If the submission is the result of a conference pitch and Cat really wanted to be fancy about it — and believe me, you do — she could go ahead and say where you pitched the book to the agent. After a nice, long chat with her friend Literate, she might well come up with something like this:

See how easy it is for anyone who might open that box to contact Cat now? And see how little effort it took for her to establish herself from the get-go as a courteous, charming writer with whom it might be a pleasure to work?

It’s also apparent, I hope, just how close to effortless it would be to copy and paste this delightful little missive into an e-mail accompanying an electronic submission. The date and the agent’s address would be omitted, of course, but otherwise, it could go as is, with no further embellishment.

Do not, however, make the exceedingly common mistake of not including ALL of your contact information in an e-mailed submission. Writers do this all the time, assuming, with some justification, that all the agent would have to do is hit REPLY in order to get back to them. But electronic submissions sometimes get forwarded around agencies. Hitting REPLY, then, might well send a response to Millicent.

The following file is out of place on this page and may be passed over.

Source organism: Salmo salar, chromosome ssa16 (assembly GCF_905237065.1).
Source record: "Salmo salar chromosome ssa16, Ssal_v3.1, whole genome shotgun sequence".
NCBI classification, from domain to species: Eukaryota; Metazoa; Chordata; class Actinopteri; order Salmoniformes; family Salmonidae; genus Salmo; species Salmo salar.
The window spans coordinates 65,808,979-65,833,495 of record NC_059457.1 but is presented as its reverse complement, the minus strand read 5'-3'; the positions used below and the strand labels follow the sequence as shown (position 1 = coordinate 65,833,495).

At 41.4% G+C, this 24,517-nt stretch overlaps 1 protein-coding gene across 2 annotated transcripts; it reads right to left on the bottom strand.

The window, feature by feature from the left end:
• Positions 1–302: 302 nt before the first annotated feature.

Besides, do you really want to limit the number of ways your future agent can contact you in order to offer you representation? Wouldn’t you be equally pleased with a positive phone call or letter as an e-mail?

Yes? You, with your hand in the air? “I can see that both Cat’s and Literate’s versions are polite, but I can’t help but notice that the formatting is different. And as someone who panics if I’m faced with more than one viable option, that distresses me!”

I’m afraid I can’t relieve your distress much, option-haters. Either format would be just fine: placing the sender’s contact information at the top or bottom of the page is equally permissible. Just don’t go over the top and do both.

What, your hand is still raised? Ask away, intrepid one. “But Anne, Cat’s met this agent face-to-face, right? Doesn’t that mean that she can call the agent by her unpronounceable first name?”